The Incredible Sulk: Interview with the Vampire review (1995)

From the archive: ‘The film excites neither fear nor awe, since the positioning of the narrative from the vampires’ point of view drains it all of any terror’

The Irish Times, January 20th, 1995

The Irish Times, January 20th, 1995


Academy Award-winning Irish director and screenwriter Neil Jordan has donated his personal archive to the National Library of Ireland.

Among the items in the collection are personal correspondence, drafts of film scripts, story boards, production files, notes and photographs.

Below, we take a look back at the review of Jordan’s 1994 film Interview with the Vampire. The piece was written by Helen Meany and first appeared in the paper on Friday, January 20th, 1995.

Watching Brad Pitt sulk his way through Neil Jordan’s gothic fantasy, it’s tempting to hope that this vampire business is just a phase he’ll grow out of. Is this a bad case of adolescent ennui, or what? But 200 years of bloodlust don’t seem to have made it any easier, as he tells the avid journalist to whom he confides the weight of all his guilt about being undead, inhuman, parasitic, the lot.

From the opening scenes in late 18th-century New Orleans, where Louis (Brad Pitt), a young landowner, is first bitten and initiated by Lestat (Tom Cruise) into a restless pursuit of human blood, expectations that Jordan’s heavily hyped adaptation of the Anne Rice novel would be a lavish affair are amply satisfied.

A hothouse atmosphere of languor is created and sustained by the lush tones and rich colours of Dante Ferretti’s production design, Philippe Rousselot’s photography and Eliot Goldenthal’s moody score.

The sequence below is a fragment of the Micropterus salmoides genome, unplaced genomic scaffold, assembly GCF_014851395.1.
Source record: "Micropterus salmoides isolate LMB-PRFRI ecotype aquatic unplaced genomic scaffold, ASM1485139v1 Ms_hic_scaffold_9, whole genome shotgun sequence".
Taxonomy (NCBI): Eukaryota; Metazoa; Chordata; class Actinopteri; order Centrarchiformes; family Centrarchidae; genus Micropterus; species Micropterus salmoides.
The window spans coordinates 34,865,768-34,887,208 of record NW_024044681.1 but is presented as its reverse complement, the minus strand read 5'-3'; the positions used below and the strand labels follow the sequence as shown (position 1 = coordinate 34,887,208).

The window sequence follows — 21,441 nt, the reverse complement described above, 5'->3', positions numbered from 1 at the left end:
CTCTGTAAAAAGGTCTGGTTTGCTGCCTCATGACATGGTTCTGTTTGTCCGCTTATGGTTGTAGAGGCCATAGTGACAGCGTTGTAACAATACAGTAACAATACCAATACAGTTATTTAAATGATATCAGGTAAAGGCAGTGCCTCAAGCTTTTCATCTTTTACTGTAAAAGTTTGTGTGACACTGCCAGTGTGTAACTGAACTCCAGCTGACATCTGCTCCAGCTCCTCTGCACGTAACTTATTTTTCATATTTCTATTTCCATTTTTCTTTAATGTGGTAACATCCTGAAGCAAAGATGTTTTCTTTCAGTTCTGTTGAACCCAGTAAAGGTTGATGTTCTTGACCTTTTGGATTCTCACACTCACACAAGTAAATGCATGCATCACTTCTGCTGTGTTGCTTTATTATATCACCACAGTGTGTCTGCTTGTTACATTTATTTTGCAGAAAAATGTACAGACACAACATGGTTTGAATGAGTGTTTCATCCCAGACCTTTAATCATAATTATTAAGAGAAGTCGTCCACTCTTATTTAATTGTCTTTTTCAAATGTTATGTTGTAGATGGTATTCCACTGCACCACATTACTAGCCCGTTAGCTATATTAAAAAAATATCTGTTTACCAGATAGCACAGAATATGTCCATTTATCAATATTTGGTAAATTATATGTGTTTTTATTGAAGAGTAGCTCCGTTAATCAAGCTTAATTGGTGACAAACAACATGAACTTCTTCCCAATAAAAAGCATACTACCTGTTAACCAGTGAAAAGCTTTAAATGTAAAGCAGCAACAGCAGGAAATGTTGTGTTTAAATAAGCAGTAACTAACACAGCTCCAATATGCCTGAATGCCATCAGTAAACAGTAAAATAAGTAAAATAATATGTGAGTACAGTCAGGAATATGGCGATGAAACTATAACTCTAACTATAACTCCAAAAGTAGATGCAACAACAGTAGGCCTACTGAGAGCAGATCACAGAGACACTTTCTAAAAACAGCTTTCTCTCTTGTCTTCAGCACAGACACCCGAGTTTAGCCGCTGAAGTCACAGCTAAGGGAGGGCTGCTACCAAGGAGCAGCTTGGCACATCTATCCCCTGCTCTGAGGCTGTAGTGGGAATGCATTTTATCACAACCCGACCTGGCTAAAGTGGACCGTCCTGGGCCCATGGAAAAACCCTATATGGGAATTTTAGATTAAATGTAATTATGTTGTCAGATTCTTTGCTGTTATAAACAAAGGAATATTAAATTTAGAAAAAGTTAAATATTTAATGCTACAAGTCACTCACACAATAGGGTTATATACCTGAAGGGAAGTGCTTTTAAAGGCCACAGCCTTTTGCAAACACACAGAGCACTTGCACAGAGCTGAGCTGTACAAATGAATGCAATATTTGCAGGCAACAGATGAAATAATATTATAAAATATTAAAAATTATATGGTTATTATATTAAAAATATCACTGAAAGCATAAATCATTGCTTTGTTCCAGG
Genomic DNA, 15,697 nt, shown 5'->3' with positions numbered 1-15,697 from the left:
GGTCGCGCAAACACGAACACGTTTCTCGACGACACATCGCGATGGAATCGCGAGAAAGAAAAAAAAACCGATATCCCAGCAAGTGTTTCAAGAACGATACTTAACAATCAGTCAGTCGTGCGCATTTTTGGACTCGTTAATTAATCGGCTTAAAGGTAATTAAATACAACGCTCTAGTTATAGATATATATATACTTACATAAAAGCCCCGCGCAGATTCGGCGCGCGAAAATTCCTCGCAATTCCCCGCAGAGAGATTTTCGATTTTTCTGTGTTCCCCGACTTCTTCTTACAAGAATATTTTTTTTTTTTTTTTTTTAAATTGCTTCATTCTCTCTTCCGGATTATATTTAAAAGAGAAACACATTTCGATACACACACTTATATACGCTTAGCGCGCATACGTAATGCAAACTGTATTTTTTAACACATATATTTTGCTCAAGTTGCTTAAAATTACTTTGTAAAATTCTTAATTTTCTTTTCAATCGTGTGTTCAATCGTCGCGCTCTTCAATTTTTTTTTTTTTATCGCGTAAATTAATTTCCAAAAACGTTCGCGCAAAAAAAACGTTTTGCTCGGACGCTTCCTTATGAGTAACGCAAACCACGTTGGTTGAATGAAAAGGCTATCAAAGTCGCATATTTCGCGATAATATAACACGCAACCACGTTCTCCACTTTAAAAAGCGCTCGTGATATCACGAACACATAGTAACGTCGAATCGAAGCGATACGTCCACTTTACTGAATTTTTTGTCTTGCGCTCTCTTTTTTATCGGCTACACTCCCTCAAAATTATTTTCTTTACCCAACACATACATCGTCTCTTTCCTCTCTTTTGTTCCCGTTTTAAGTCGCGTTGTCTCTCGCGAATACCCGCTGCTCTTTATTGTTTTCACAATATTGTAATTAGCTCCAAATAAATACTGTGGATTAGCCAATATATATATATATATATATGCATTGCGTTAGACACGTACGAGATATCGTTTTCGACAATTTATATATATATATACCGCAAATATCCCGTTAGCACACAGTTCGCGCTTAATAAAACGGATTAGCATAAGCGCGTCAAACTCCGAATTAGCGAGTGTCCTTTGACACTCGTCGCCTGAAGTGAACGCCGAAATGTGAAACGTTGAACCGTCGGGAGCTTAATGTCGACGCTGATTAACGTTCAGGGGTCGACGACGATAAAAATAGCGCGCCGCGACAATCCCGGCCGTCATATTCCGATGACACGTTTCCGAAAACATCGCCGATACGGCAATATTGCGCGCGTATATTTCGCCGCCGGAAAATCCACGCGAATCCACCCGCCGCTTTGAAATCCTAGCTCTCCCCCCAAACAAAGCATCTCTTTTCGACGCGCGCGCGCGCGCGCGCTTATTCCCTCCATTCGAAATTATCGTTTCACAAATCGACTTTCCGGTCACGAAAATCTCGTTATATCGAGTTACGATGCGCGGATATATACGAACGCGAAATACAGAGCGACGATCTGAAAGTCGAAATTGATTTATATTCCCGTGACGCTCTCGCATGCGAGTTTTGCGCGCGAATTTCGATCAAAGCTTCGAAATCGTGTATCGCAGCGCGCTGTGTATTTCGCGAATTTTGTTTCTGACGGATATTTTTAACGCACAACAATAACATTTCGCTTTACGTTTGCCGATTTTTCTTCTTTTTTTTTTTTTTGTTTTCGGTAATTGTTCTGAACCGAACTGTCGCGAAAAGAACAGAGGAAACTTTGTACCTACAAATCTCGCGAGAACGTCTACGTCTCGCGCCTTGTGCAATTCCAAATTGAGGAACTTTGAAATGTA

Less Sympathy For The Devil than I Can’t Get No Satisfaction, this plaintive tale, narrated in a first-person voiceover by the pouting Louis, traces his ceaseless search for satiety, from New Orleans to Paris to Los Angeles. For him and Lestat — played with a malicious, if asexual, energy by Cruise — God is dead and there is no hell fire, just this baleful life on earth and a series of corpses. Forget the garlic and crucifixes, these ubervampires can only be harmed by the rays of the sun, or burning.

Some welcome black humour filters through the bite-and-angst routine, especially when the unhappy pair is joined by Claudia the vampirette, (Kirsten Dunst) who is trapped in her little girl’s body, frozen, as the years pass, at the age she was when Louis first sank his teeth into her neck.

The threesome then enact a parody of the nuclear family, with Claudia tossing her pretty Shirley Temple curls, all slammed doors and tantrums, while she coyly serves up victims for her “parent” Lestat to prey on.

This extended sequence is finally rescued from stasis by the second of the film’s three inferno scenes, allowing Louis and Claudia to escape to Europe. If in doubt, burn down the set, seems to be the guiding principle, which is used with even more special effects later, when an entire crypt-full of vampires goes up in flames in Paris.

The notion of vampires running a theatre company, posing on stage as, well, vampires, is a nice touch, which gives Stephen Rea an all-too-brief role. But by this stage we have become disillusioned and the shimmer of the costumes and sumptuously dressed sets is unable to disguise the sense of sheer tedium.

It’s not just the fault of Anne Rice’s script, which teeters towards parody without going all the way, nor the uneven pacing, the series of inert tableaux and the lack of any erotic charge between Louis and Lestat; these are overshadowed by the fact that the film excites neither fear nor awe, since the positioning of the narrative from the vampires’ point of view drains it all of any terror.